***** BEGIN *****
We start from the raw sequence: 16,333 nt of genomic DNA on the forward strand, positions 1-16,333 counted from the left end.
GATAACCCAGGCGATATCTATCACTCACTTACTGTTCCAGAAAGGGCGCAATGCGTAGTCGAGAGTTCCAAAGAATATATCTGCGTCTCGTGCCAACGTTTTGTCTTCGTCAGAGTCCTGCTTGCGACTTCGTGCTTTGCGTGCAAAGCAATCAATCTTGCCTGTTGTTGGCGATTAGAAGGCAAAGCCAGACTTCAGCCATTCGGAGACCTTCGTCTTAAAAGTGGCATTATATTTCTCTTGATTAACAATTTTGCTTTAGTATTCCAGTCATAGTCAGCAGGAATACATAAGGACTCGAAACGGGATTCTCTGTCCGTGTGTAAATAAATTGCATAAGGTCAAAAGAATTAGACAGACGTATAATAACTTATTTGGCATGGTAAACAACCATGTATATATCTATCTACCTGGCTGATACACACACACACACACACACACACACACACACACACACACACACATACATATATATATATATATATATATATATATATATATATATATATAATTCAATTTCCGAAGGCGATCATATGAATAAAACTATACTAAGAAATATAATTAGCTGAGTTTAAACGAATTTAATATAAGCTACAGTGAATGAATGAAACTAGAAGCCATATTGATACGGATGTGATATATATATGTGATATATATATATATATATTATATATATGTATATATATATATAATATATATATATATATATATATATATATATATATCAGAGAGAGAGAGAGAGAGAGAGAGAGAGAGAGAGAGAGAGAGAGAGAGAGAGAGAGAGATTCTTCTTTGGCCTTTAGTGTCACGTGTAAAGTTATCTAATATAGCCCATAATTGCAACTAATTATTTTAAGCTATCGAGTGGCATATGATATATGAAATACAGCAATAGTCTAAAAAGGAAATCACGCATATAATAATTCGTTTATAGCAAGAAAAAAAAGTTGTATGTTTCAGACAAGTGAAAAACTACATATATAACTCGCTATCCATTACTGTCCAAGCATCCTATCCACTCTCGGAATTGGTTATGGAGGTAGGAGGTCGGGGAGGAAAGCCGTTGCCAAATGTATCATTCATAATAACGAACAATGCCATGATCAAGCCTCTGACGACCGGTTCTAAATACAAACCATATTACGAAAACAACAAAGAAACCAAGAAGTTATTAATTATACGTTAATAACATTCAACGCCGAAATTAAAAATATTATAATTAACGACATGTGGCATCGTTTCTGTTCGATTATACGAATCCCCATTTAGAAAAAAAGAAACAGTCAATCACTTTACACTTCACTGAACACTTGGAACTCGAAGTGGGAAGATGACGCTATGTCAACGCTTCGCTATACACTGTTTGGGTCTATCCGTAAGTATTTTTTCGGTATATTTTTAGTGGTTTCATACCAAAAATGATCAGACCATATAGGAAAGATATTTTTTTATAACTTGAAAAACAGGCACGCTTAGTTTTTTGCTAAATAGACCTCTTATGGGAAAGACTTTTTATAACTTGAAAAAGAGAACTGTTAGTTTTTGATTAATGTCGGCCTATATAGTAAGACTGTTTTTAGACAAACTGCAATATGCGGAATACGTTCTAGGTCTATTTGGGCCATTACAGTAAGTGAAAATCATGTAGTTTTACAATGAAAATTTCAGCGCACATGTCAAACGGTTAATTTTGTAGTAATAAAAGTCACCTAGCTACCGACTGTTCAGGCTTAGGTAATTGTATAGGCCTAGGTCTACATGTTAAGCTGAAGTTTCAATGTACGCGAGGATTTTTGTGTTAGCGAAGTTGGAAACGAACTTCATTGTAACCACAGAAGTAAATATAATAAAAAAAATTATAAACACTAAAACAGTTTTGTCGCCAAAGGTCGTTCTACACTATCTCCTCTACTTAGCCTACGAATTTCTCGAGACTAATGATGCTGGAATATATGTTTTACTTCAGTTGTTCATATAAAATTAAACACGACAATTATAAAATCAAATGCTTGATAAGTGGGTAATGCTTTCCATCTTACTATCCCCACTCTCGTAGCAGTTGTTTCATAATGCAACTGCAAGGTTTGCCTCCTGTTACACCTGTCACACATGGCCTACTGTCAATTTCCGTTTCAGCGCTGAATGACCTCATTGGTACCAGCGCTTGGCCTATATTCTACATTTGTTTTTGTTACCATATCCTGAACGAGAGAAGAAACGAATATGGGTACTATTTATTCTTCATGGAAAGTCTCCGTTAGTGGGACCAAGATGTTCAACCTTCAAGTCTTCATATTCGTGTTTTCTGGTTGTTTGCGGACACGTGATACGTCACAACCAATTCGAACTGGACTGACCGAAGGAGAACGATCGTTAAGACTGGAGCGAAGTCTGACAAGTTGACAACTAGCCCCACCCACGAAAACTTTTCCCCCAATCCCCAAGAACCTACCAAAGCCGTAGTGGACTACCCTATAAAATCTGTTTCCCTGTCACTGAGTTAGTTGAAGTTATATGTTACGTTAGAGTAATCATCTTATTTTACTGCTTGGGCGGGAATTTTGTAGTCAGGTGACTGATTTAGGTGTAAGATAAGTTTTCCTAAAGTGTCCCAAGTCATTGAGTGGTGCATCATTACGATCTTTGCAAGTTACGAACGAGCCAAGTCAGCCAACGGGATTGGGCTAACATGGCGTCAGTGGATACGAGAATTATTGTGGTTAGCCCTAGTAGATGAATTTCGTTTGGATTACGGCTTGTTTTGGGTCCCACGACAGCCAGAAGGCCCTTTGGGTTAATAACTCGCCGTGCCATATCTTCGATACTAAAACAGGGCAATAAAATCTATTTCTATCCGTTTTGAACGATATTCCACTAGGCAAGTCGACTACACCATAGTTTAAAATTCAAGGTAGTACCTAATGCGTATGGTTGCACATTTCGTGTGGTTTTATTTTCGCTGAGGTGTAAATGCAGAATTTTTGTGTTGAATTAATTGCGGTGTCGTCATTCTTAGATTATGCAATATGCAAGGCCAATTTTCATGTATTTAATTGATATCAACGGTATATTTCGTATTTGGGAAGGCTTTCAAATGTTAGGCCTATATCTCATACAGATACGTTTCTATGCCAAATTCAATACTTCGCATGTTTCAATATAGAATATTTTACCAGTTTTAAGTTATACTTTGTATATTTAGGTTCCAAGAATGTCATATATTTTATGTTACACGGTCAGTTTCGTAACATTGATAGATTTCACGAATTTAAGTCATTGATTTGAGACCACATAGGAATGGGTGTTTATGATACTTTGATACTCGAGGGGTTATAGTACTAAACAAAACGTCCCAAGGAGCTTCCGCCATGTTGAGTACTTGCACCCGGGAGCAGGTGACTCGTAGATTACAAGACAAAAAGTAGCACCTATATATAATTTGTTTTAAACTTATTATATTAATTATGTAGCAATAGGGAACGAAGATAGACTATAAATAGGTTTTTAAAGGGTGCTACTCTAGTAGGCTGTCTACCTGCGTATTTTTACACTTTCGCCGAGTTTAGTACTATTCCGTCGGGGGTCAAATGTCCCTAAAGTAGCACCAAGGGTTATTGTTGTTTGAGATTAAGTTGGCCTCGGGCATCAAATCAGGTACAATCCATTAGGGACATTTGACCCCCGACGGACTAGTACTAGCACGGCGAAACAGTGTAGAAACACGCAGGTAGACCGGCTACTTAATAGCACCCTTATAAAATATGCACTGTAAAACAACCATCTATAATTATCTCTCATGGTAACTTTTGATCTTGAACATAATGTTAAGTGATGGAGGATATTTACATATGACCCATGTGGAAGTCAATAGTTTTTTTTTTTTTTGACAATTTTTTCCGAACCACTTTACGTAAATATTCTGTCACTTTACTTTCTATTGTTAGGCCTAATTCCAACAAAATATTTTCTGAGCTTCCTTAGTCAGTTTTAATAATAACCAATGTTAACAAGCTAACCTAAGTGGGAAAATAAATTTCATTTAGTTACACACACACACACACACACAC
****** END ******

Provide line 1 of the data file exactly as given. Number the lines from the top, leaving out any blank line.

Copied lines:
We start from the raw sequence: 16,333 nt of genomic DNA on the forward strand, positions 1-16,333 counted from the left end.